The eye's many lenses and curved shape give it a wide field of view, as well as super-fast motion detection and image recognition, the researchers reported in the April 28 issue of the journal Science.
Minute cameras and motion sensors with these types of lenses could have medical, industrial and military applications, according to the researchers.
Insects have multiple imaging units called "ommatidia" that are pointed in different directions. The researchers used flexible polymers to build artificial ommatidia, each with a tiny lens connected to a tube-like "waveguide" that directs the light down to an opt electronic imaging device.
Then, they arranged the ommatidia around a dome, projecting outwards in all directions. Of the many different types of insect eyes, a bee's eye is most similar to the new mechanical eye, they said.
Just like pins in a pincushion or a dragonfly's 30,000 ommatidia, the team's artificial ommatidia are each oriented at a slightly different angle. The researchers have shown that the lenses and waveguides of the artificial eyes focus and conduct light in the same way as an insect's eye.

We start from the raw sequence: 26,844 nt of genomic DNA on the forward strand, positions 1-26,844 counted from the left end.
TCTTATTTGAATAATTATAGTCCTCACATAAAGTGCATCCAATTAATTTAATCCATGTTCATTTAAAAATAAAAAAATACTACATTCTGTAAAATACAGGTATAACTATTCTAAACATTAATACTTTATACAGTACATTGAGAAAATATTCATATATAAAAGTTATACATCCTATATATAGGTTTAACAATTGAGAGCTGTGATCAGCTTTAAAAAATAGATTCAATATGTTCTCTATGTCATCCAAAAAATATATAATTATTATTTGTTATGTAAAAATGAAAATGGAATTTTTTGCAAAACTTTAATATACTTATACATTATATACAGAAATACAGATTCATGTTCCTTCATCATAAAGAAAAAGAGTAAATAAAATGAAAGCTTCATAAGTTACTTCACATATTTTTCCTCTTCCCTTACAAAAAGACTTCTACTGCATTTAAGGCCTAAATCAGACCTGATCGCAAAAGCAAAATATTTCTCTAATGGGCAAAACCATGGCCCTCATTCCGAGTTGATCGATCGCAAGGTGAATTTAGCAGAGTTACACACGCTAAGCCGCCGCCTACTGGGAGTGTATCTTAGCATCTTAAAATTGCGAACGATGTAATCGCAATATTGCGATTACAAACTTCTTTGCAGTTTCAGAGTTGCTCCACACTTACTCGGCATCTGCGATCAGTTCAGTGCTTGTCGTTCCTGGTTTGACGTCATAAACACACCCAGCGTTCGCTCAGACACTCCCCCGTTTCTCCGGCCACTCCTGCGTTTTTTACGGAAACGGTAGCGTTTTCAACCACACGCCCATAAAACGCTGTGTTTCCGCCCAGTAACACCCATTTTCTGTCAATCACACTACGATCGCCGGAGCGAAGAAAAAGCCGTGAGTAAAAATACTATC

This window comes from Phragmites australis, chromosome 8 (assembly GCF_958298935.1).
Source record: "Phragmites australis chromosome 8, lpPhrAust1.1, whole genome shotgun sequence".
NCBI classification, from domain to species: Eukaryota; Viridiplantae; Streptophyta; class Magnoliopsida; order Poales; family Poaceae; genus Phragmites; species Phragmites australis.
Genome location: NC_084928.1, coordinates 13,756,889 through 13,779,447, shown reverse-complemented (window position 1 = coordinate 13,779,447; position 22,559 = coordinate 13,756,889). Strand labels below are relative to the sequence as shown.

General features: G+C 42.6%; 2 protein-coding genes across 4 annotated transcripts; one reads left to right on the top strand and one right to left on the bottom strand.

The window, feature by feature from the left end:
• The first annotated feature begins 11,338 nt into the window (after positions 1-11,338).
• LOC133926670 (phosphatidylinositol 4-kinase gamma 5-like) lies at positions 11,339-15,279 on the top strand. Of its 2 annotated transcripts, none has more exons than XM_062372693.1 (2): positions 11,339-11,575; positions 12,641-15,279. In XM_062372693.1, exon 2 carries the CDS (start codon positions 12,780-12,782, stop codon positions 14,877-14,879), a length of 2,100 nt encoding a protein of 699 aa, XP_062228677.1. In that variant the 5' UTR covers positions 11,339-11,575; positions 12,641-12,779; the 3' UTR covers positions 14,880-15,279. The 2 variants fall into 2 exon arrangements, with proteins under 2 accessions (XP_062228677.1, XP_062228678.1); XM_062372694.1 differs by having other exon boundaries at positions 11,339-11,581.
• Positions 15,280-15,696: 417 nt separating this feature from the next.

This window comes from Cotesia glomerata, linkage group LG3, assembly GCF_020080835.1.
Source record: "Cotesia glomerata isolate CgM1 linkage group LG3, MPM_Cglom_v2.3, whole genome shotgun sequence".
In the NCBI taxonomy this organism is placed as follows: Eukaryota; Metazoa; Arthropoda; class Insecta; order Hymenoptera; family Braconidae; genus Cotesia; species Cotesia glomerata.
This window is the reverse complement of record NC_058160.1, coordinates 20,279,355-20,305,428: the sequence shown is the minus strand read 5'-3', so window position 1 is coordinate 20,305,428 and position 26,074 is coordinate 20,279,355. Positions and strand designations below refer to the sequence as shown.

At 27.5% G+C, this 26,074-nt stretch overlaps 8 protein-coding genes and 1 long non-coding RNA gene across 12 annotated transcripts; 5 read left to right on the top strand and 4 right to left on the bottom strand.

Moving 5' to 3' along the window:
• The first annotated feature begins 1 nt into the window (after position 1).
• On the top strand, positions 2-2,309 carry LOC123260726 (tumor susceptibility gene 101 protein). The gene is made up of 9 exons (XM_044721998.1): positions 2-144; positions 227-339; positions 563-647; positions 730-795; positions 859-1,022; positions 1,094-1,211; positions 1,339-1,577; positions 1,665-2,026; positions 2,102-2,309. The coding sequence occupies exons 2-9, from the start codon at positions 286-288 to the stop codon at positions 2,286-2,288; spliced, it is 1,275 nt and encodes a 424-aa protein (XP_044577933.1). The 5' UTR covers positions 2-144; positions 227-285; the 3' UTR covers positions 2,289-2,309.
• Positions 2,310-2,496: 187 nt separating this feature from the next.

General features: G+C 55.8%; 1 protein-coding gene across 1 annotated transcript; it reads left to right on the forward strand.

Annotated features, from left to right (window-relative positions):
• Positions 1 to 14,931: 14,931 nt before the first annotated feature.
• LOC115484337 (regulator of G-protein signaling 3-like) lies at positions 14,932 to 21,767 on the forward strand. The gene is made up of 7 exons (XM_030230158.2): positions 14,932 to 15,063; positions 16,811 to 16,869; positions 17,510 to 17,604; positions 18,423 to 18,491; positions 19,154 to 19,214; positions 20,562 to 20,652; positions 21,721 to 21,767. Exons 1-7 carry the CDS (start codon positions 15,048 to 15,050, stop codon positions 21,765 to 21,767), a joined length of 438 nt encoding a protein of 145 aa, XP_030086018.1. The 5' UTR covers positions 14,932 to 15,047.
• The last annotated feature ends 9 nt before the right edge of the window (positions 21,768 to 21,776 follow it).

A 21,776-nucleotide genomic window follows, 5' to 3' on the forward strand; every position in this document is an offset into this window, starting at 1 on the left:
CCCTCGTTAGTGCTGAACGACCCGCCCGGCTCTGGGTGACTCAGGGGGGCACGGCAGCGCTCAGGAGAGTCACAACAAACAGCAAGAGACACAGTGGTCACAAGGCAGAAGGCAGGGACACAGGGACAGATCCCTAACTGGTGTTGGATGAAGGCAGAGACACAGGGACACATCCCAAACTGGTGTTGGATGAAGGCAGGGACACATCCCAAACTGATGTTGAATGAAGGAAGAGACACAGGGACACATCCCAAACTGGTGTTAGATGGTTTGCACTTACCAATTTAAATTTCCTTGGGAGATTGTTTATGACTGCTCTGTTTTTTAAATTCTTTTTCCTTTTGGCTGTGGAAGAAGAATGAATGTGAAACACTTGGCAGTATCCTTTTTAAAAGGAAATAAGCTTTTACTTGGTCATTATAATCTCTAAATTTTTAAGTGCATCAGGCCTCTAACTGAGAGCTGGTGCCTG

"The lenses and waveguides are the most important part of the system," said Luke Lee, the principal investigator of the study.
"People have said that it would be totally impossible to create them with an angle, but now that we've done it, we're ready to integrate imaging or chemical sensing into the eyes," Lee said.
While conventional micro fabrication techniques are expensive and use high temperatures, Lee and his team borrowed from nature, using a low temperature system, photopolymerization, and self-aligning, self-writing technology.
To create the artificial eye, the team first needed to construct a hemispherical mold of the eye's outer layer, a structure consisting of thousands of microlenses.
Using existing technology, they made a flat array of these tiny,domed lenses arranged in the hexagonal honeycomb pattern. On top of this, they applied a thin slab of an elastic polymer called polydimethylsiloxane, or PDMS, creating a concave pattern of the lenses in the polymer.
By affixing the PDMS membrane over the opening of a vacuum chamber and applying negative air pressure, they pulled it into the dome shapes they needed, controlling its form by using different pressures.
These eyes can eventually be used as cameras or sensory detectors to capture visual or chemical information from a wider field of vision than previously possible, even with the best fish-eye lens, according to Lee.
The researchers speculate that the artificial compound eyes will be put to use within a few years. Their first applications may be in ultra-thin camera phones, and then in camcorders for omnidirectional surveillance imaging and such uses as small, hidden, wearable cameras. Enditem
| ||Editor: Pliny Han|